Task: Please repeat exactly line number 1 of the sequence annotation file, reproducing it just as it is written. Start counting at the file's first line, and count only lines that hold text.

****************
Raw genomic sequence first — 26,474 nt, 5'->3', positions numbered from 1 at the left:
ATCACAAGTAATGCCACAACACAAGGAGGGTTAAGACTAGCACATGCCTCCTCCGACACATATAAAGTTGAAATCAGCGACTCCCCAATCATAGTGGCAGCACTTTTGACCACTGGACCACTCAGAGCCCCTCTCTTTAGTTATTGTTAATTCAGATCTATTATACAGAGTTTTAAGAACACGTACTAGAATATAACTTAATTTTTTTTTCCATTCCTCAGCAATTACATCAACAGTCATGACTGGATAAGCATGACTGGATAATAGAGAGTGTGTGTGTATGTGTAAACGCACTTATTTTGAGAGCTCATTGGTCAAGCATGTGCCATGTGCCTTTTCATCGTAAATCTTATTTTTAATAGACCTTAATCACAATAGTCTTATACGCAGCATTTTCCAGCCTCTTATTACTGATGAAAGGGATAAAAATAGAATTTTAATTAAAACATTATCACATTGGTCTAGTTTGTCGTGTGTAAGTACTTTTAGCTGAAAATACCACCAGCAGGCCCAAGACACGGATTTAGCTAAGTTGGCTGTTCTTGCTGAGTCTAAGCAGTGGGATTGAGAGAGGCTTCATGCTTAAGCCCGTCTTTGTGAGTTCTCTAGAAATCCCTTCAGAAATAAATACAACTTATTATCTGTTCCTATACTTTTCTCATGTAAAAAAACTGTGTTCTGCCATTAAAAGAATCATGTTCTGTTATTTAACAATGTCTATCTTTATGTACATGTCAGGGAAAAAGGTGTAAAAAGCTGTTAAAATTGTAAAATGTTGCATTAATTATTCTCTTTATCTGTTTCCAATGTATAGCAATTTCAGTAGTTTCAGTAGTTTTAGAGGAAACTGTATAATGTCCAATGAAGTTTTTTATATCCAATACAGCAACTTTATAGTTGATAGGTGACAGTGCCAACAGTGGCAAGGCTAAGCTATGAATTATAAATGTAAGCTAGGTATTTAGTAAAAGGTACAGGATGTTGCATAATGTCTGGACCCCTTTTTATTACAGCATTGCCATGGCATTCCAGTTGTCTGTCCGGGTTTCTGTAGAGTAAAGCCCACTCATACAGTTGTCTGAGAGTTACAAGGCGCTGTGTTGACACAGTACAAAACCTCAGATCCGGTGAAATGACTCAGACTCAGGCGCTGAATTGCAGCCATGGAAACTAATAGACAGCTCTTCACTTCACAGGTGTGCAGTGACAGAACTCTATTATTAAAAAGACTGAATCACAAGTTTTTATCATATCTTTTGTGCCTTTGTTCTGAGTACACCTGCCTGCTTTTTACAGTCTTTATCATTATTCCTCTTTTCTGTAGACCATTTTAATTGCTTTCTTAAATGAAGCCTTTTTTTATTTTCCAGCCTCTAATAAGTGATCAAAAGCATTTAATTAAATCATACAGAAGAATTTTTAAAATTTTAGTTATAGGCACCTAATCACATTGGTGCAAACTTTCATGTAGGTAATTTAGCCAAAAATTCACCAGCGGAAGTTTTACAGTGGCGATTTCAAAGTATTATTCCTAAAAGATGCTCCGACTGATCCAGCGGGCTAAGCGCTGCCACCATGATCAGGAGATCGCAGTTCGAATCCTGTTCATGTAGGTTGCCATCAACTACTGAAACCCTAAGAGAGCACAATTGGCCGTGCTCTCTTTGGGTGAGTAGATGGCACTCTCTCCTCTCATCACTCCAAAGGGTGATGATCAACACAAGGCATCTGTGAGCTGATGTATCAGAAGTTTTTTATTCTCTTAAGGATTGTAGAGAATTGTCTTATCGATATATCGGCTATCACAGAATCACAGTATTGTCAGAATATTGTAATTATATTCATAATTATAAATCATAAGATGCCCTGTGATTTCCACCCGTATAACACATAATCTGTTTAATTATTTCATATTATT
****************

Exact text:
Raw genomic sequence first — 26,474 nt, 5'->3', positions numbered from 1 at the left: